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Sahel: Report on 2015 Humanitarian Operations

Originally published


The Year in Review

As the final year of the 2014 - 2016 Humanitarian response plan progresses, looking back on last year’s achievements also provides the opportunity to thank donors for their continued engagement and generosity in the Sahel. Donors provided over US$1.2 billion in 2015 enabling one hundred organisations to work across nine countries in one of the world’s major humanitarian operations.

The collective efforts of our regional, national and local partners - often operating in precarious and sometimes very dangerous conditions - have made it possible for us to assist millions of vulnerable families in the Sahel. I am deeply grateful and we can all be proud of the results achieved.
In my first year as Regional Humanitarian Coordinator for the Sahel, I travelled extensively to all nine countries. Wherever I went, whatever community I listened to – people were poor and resources stretched. The assistance we provided to the most vulnerable saved lives and helped reduce critical needs. The past year however, also brought on new challenges.

First, we are making headway in fighting the Sahel food and nutrition emergency. Our actions lift communities out of crisis, reduce their vulnerability and make them stronger to withstand shocks. Governments are committed to putting the poorest families at the heart of their policies and deliver basic services. Years of building communities’ resilience are bearing fruit. Measures such as safety nets and weather insurances start paying off. There are more long-term development investments.

The number of people in need of humanitarian assistance in Burkina Faso, Mauritania, Senegal and The Gambia has decreased over the last two years, and development actors are increasingly engaged to ensure vulnerable communities do not slide back into crisis.

Secondly, in the Lake Chad Basin and in Mali, progress has been slow. Where violence strikes, all is lost in a wink, and needs can spiral out of control again. The Lake Chad crisis is the deadliest and fastest growing in Africa, with an estimated 9.2 million people – almost one in two – in need of emergency relief. Four years after the conflict erupted in Mali insecurity in the north persists, and destitute communities remain vulnerable and rely on assistance.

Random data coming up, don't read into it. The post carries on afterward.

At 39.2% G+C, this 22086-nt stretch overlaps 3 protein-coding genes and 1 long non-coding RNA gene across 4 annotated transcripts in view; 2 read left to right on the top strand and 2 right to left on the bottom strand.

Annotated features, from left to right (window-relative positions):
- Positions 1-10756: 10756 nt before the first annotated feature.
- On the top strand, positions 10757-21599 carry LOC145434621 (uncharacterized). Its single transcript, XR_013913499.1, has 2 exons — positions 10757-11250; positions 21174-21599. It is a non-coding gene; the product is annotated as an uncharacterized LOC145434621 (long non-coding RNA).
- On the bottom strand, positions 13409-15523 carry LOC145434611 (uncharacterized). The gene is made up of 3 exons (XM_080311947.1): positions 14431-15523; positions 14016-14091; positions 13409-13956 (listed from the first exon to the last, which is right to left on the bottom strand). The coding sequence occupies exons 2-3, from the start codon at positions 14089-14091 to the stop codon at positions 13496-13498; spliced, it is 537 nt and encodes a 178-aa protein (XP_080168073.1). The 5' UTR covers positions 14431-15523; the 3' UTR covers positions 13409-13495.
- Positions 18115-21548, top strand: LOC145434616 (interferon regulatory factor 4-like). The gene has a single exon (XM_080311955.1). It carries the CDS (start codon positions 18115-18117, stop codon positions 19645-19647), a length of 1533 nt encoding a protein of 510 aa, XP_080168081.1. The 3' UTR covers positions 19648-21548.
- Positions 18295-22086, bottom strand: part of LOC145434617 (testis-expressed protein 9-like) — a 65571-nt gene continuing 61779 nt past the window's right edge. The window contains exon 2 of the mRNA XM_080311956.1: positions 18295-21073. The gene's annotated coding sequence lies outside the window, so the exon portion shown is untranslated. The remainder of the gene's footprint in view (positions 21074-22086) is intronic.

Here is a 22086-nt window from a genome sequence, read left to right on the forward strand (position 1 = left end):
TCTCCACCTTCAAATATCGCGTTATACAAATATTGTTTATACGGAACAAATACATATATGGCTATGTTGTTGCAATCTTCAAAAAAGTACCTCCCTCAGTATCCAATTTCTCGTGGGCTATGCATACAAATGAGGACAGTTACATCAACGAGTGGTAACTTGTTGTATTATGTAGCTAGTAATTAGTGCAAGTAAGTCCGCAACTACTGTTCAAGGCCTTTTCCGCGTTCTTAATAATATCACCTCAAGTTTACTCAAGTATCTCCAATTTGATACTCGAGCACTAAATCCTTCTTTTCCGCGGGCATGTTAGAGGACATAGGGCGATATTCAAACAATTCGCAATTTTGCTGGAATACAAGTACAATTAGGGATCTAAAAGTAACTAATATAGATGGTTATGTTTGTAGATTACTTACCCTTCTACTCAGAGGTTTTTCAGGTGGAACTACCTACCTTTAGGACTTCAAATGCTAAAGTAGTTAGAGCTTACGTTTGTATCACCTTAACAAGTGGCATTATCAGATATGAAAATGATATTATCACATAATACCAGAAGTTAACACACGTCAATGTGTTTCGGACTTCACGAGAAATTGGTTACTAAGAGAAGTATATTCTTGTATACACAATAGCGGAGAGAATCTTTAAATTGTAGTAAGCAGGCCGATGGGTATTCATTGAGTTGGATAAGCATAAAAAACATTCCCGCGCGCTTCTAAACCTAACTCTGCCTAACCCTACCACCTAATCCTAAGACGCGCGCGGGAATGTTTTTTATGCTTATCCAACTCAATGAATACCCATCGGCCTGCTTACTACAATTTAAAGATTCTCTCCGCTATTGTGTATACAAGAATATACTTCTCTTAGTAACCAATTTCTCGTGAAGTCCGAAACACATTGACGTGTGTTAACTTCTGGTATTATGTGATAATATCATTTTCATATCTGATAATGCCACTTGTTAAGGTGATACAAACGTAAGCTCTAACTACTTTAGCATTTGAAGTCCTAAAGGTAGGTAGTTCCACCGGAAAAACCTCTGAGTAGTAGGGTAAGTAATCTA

Thirdly, across the region, the converging effects of climate change, abject poverty and violent extremism could spiral out of control. Extreme poverty affects one in every two people. With the impact of climate change and unpredictable rains, conditions for farmers and pastoralists – that is more than four out of five families – become worse.
And violent extremism has added a dangerous ingredient to the blend. Extreme poverty, lack of education and life opportunities make youths across the Sahel more open to being exploited by this evil.

The longer we wait to address the root causes of crises in the Sahel, the bigger the problem will grow in depth and in numbers. In thirty years, 300 million people – a twofold increase compared to today - are expected to live in the Sahel. If countries in the region do not address this challenge, supported by broad international engagement, the underlying causes of the crisis will be exacerbated acutely.

We are here to do our part and count on donors to stand by the Sahel, and renew their commitment to our appeal in 2016.

Toby Lanzer Regional Humanitarian Coordinator for the Sahel Dakar, Senegal

UN Office for the Coordination of Humanitarian Affairs
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